The Butterfly Lovers - one of those hybrid East-meets-West story ballets meant to showcase Chinese command of classical Western technique while celebrating a traditional Chinese theme - blew into Berkeley on a cloud of garishly colored butterfly tutus, courtesy of Shanghai Ballet at Cal Performances. This conventional tale of star-crossed lovers, with a cross-dressing twist, contains some spectacular and moving moments amid stretches of tedious, unremarkable choreography.
The curiously static first and second acts, set in the grounds of an ancient Chinese academy, are enlivened by the bold and brisk dancing of the male corps and by the splendid attack of Zhang Yao in the role of the arrogant and cunning Ma Wencai, a schoolyard bully.
Our spunky heroine, Li Chenchen in the role of Zhu Yingtai, prohibited from acquiring an education due to her sex, has disguised herself as boy to gain entrance into this bastion for the superior sex. She develops an attraction to fellow student Liang Shanbo, danced by the courtly Wu Husheng, who relishes her company unaware of her deception. Contemporary Western choreographers would be tempted to explore the homoerotic potential in this situation but choreographer and artistic director Xin Lilli plays it safe.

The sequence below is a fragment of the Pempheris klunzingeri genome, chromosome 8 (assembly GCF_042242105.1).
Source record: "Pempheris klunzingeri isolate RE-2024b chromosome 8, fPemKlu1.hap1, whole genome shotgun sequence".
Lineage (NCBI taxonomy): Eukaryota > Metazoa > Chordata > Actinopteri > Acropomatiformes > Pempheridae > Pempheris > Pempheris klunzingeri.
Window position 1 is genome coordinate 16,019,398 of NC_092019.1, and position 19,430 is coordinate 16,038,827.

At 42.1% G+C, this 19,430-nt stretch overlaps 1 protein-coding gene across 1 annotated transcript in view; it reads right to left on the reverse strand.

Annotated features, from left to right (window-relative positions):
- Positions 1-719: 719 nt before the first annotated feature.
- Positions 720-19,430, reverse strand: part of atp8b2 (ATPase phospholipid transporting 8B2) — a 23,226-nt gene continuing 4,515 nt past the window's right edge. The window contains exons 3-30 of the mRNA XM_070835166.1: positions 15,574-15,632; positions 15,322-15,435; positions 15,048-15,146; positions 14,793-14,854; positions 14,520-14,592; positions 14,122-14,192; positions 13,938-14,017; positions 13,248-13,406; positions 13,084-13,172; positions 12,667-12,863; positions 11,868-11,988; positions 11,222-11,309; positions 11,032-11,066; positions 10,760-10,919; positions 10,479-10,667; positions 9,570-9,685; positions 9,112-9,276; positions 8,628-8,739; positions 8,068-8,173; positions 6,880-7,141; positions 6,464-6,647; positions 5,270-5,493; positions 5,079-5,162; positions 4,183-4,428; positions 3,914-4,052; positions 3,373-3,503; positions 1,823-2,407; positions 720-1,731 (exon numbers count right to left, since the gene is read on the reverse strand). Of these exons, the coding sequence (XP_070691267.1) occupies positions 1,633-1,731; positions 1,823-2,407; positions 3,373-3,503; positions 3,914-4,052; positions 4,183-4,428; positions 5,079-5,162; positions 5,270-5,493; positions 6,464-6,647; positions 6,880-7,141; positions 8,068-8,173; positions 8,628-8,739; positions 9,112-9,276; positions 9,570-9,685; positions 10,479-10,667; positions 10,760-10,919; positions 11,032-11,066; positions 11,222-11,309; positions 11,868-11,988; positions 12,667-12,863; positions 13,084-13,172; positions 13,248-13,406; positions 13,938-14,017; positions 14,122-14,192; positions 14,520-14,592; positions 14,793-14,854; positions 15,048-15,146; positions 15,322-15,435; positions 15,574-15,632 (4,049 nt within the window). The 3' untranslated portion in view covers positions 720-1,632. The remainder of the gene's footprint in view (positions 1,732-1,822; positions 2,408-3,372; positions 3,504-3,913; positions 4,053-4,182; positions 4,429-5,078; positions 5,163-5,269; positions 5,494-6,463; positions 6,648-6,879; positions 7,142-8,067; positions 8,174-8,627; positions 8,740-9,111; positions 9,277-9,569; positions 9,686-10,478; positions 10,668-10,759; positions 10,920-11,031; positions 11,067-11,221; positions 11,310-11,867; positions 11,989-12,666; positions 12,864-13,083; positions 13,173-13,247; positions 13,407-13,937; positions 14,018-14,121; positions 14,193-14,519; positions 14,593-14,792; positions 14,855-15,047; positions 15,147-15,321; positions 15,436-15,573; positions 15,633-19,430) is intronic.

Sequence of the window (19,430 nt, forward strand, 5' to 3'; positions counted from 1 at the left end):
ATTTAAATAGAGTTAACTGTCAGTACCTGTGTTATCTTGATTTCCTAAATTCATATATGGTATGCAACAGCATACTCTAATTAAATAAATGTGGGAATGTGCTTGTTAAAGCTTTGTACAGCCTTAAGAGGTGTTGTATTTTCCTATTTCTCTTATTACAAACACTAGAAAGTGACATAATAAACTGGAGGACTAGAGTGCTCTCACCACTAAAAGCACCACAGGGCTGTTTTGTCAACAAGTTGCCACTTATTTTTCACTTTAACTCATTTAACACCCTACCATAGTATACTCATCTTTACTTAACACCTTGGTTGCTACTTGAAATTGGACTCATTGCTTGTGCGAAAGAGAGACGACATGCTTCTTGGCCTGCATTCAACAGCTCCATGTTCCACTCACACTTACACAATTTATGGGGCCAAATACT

The stilted and restrained choreography through much of the first two acts gets no help from the florid score, which seemed to be stuck in a melodramatic gear. Though intriguingly orchestrated for Chinese and Western instruments, the score, with its unflagging 2/4 or 4/4 time signature, does not build any tension but hangs over the ballet like a heavy fog. (Ballet scores traditionally change up time signatures and dynamics, and make generous use of 3/4 or waltz time, which helps the dancers stretch their lines and achieve the desired buoyancy in jumps.)
Striking dance sequences include a "dream" pas de deux, original and contemporary in feel, and movingly executed by Zhou Haibo and Zhang Wenjun, and an arresting fan dance for the male corps, which required the men to wield enormous wooden fans while executing a challenging sequence of jumps. The Chinese ballet companies cultivate a uniform look among their dancers that - with the exception of Paris Opera Ballet, the Bolshoi and the Mariinsky - is no longer the standard for world-class companies, which increasingly prize individuality. The dancers of Shanghai Ballet are on the tall side, with willowy physiques and clean technique - even in the flashier, more acrobatic interludes that recall their Soviet lineage - and this ballet showed off the men particularly well.
Among the women, Tie Jiaxin stole the second act on Saturday night with her supremely elegant and lyrical Butterfly Queen, her lines and gracious upper body carriage a match for any of the reigning Russian ballerinas. This act was otherwise marred by the lurid neon green of the corps women's butterfly tutus.